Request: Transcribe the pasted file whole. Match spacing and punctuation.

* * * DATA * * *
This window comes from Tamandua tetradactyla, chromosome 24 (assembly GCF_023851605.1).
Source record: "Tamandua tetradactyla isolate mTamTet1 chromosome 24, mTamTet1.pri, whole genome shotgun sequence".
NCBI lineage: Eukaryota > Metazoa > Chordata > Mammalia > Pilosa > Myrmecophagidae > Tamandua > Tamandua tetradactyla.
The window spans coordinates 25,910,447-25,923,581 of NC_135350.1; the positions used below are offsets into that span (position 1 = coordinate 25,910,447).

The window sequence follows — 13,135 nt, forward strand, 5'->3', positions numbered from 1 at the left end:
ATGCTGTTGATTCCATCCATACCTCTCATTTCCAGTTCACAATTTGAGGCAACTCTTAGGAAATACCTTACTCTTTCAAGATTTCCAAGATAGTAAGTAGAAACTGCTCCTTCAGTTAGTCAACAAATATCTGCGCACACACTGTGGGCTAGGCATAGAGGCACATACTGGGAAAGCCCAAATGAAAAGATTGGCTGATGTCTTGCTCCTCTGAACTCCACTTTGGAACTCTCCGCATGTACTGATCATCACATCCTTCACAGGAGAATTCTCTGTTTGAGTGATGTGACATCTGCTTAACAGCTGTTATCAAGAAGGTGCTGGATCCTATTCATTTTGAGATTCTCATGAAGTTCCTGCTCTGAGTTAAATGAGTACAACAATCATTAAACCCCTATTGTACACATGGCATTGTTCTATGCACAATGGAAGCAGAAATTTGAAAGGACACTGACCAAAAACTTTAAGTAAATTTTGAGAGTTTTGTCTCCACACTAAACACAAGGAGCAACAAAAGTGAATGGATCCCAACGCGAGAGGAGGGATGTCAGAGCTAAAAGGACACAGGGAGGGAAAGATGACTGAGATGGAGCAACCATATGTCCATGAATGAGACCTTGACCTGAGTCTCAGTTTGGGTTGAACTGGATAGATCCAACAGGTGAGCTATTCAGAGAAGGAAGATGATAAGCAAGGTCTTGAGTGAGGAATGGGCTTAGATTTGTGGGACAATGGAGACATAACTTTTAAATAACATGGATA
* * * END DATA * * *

This window comes from Tamandua tetradactyla, chromosome 24 (assembly GCF_023851605.1).
Source record: "Tamandua tetradactyla isolate mTamTet1 chromosome 24, mTamTet1.pri, whole genome shotgun sequence".
NCBI lineage: Eukaryota > Metazoa > Chordata > Mammalia > Pilosa > Myrmecophagidae > Tamandua > Tamandua tetradactyla.
The window spans coordinates 25,910,447-25,923,581 of NC_135350.1; the positions used below are offsets into that span (position 1 = coordinate 25,910,447).

The window sequence follows — 13,135 nt, forward strand, 5'->3', positions numbered from 1 at the left end:
ATGCTGTTGATTCCATCCATACCTCTCATTTCCAGTTCACAATTTGAGGCAACTCTTAGGAAATACCTTACTCTTTCAAGATTTCCAAGATAGTAAGTAGAAACTGCTCCTTCAGTTAGTCAACAAATATCTGCGCACACACTGTGGGCTAGGCATAGAGGCACATACTGGGAAAGCCCAAATGAAAAGATTGGCTGATGTCTTGCTCCTCTGAACTCCACTTTGGAACTCTCCGCATGTACTGATCATCACATCCTTCACAGGAGAATTCTCTGTTTGAGTGATGTGACATCTGCTTAACAGCTGTTATCAAGAAGGTGCTGGATCCTATTCATTTTGAGATTCTCATGAAGTTCCTGCTCTGAGTTAAATGAGTACAACAATCATTAAACCCCTATTGTACACATGGCATTGTTCTATGCACAATGGAAGCAGAAATTTGAAAGGACACTGACCAAAAACTTTAAGTAAATTTTGAGAGTTTTGTCTCCACACTAAACACAAGGAGCAACAAAAGTGAATGGATCCCAACGCGAGAGGAGGGATGTCAGAGCTAAAAGGACACAGGGAGGGAAAGATGACTGAGATGGAGCAACCATATGTCCATGAATGAGACCTTGACCTGAGTCTCAGTTTGGGTTGAACTGGATAGATCCAACAGGTGAGCTATTCAGAGAAGGAAGATGATAAGCAAGGTCTTGAGTGAGGAATGGGCTTAGATTTGTGGGACAATGGAGACATAACTTTTAAATAACATGGATA